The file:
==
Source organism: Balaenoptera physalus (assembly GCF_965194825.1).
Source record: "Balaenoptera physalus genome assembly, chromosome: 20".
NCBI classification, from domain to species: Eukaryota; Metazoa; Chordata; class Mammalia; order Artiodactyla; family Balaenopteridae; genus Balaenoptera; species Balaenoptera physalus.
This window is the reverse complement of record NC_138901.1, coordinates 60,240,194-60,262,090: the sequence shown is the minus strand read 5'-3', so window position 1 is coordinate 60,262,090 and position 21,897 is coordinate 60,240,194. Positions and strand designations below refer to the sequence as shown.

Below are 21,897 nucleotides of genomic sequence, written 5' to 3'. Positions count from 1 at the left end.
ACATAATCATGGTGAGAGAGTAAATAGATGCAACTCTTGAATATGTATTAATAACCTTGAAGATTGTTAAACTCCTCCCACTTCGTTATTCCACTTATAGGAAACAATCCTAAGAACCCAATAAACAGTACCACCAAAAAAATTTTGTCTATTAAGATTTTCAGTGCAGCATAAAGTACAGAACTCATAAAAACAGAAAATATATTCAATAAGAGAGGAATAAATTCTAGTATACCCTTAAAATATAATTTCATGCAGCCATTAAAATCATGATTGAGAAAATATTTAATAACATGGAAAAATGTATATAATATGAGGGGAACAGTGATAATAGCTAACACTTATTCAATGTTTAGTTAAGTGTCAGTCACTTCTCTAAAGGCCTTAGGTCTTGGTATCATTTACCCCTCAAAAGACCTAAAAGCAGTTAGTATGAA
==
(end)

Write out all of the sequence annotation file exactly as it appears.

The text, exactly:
Source organism: Balaenoptera physalus (assembly GCF_965194825.1).
Source record: "Balaenoptera physalus genome assembly, chromosome: 20".
NCBI classification, from domain to species: Eukaryota; Metazoa; Chordata; class Mammalia; order Artiodactyla; family Balaenopteridae; genus Balaenoptera; species Balaenoptera physalus.
This window is the reverse complement of record NC_138901.1, coordinates 60,240,194-60,262,090: the sequence shown is the minus strand read 5'-3', so window position 1 is coordinate 60,262,090 and position 21,897 is coordinate 60,240,194. Positions and strand designations below refer to the sequence as shown.

Below are 21,897 nucleotides of genomic sequence, written 5' to 3'. Positions count from 1 at the left end.
ACATAATCATGGTGAGAGAGTAAATAGATGCAACTCTTGAATATGTATTAATAACCTTGAAGATTGTTAAACTCCTCCCACTTCGTTATTCCACTTATAGGAAACAATCCTAAGAACCCAATAAACAGTACCACCAAAAAAATTTTGTCTATTAAGATTTTCAGTGCAGCATAAAGTACAGAACTCATAAAAACAGAAAATATATTCAATAAGAGAGGAATAAATTCTAGTATACCCTTAAAATATAATTTCATGCAGCCATTAAAATCATGATTGAGAAAATATTTAATAACATGGAAAAATGTATATAATATGAGGGGAACAGTGATAATAGCTAACACTTATTCAATGTTTAGTTAAGTGTCAGTCACTTCTCTAAAGGCCTTAGGTCTTGGTATCATTTACCCCTCAAAAGACCTAAAAGCAGTTAGTATGAA